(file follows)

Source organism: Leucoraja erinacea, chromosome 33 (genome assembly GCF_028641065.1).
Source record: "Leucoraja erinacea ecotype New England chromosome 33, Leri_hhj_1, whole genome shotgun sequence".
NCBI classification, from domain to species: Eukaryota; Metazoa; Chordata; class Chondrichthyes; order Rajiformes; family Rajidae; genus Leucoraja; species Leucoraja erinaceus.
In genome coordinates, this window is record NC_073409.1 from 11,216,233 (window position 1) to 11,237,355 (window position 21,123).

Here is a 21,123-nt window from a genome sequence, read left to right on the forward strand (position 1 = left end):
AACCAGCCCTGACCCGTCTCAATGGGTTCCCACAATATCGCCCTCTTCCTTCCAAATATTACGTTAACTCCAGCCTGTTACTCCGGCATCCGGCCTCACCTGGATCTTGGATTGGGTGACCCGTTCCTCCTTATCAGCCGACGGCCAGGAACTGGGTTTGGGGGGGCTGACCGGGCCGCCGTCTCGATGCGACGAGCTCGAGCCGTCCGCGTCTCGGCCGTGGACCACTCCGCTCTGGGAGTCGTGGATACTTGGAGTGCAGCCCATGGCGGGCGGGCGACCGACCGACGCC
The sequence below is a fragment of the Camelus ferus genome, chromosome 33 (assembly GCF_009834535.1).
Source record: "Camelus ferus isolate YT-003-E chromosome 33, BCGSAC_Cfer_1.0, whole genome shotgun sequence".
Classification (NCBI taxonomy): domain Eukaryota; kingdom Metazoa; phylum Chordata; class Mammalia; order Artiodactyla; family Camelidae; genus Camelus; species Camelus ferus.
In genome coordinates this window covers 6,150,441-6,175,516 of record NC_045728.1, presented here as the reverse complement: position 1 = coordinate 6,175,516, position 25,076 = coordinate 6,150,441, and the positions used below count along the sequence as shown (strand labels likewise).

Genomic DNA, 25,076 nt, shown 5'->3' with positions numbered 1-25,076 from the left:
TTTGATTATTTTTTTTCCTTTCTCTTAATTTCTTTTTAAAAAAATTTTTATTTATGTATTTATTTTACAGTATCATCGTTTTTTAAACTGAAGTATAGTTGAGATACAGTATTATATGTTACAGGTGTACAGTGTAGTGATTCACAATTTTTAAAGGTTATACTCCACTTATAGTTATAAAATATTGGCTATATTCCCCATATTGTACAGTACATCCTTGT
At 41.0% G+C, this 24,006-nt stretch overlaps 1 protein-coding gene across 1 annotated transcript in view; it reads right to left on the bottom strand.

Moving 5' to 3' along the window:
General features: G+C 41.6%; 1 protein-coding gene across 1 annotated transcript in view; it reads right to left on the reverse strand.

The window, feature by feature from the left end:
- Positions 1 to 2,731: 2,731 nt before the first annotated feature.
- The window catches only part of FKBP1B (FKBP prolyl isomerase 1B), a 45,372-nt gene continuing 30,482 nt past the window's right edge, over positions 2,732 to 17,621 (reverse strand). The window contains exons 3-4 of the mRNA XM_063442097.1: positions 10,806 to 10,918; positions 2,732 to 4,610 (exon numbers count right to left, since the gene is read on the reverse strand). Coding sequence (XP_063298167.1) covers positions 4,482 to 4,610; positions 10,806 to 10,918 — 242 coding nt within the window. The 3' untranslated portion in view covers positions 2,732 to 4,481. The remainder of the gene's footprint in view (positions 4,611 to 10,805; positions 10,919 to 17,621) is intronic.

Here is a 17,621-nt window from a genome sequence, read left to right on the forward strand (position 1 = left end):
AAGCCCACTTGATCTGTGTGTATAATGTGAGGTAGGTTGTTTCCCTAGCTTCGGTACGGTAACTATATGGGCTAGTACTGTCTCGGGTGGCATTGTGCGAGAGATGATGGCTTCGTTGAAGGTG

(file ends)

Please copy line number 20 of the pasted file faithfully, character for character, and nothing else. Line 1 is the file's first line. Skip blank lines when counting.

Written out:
AAGCCCACTTGATCTGTGTGTATAATGTGAGGTAGGTTGTTTCCCTAGCTTCGGTACGGTAACTATATGGGCTAGTACTGTCTCGGGTGGCATTGTGCGAGAGATGATGGCTTCGTTGAAGGTG